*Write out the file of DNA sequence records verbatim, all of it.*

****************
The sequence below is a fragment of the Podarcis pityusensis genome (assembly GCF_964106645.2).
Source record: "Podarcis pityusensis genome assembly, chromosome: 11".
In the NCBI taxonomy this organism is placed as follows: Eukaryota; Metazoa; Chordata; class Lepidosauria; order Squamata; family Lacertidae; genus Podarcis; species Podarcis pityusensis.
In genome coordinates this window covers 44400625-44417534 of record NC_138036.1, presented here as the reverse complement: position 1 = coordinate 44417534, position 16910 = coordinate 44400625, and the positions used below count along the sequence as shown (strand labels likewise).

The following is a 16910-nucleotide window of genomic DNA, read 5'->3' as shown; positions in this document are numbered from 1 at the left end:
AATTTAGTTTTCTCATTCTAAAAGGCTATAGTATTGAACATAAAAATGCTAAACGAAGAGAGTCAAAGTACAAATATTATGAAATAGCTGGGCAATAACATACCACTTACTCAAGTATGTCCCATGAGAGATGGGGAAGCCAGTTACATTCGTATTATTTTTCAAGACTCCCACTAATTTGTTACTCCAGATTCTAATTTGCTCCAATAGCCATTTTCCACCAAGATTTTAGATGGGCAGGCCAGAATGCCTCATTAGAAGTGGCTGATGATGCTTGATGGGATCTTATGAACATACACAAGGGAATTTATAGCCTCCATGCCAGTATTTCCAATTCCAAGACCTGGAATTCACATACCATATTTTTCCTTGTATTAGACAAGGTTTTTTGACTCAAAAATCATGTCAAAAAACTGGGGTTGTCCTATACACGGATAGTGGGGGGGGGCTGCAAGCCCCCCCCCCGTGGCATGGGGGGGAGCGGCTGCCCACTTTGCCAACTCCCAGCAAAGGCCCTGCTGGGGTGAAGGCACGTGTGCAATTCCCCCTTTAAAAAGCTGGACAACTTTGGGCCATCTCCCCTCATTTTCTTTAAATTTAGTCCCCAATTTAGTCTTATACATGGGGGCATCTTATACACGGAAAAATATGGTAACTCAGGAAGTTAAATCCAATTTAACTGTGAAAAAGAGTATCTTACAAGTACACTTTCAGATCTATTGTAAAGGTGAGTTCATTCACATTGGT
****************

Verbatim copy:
The sequence below is a fragment of the Podarcis pityusensis genome (assembly GCF_964106645.2).
Source record: "Podarcis pityusensis genome assembly, chromosome: 11".
In the NCBI taxonomy this organism is placed as follows: Eukaryota; Metazoa; Chordata; class Lepidosauria; order Squamata; family Lacertidae; genus Podarcis; species Podarcis pityusensis.
In genome coordinates this window covers 44400625-44417534 of record NC_138036.1, presented here as the reverse complement: position 1 = coordinate 44417534, position 16910 = coordinate 44400625, and the positions used below count along the sequence as shown (strand labels likewise).

The following is a 16910-nucleotide window of genomic DNA, read 5'->3' as shown; positions in this document are numbered from 1 at the left end:
AATTTAGTTTTCTCATTCTAAAAGGCTATAGTATTGAACATAAAAATGCTAAACGAAGAGAGTCAAAGTACAAATATTATGAAATAGCTGGGCAATAACATACCACTTACTCAAGTATGTCCCATGAGAGATGGGGAAGCCAGTTACATTCGTATTATTTTTCAAGACTCCCACTAATTTGTTACTCCAGATTCTAATTTGCTCCAATAGCCATTTTCCACCAAGATTTTAGATGGGCAGGCCAGAATGCCTCATTAGAAGTGGCTGATGATGCTTGATGGGATCTTATGAACATACACAAGGGAATTTATAGCCTCCATGCCAGTATTTCCAATTCCAAGACCTGGAATTCACATACCATATTTTTCCTTGTATTAGACAAGGTTTTTTGACTCAAAAATCATGTCAAAAAACTGGGGTTGTCCTATACACGGATAGTGGGGGGGGGCTGCAAGCCCCCCCCCCGTGGCATGGGGGGGAGCGGCTGCCCACTTTGCCAACTCCCAGCAAAGGCCCTGCTGGGGTGAAGGCACGTGTGCAATTCCCCCTTTAAAAAGCTGGACAACTTTGGGCCATCTCCCCTCATTTTCTTTAAATTTAGTCCCCAATTTAGTCTTATACATGGGGGCATCTTATACACGGAAAAATATGGTAACTCAGGAAGTTAAATCCAATTTAACTGTGAAAAAGAGTATCTTACAAGTACACTTTCAGATCTATTGTAAAGGTGAGTTCATTCACATTGGT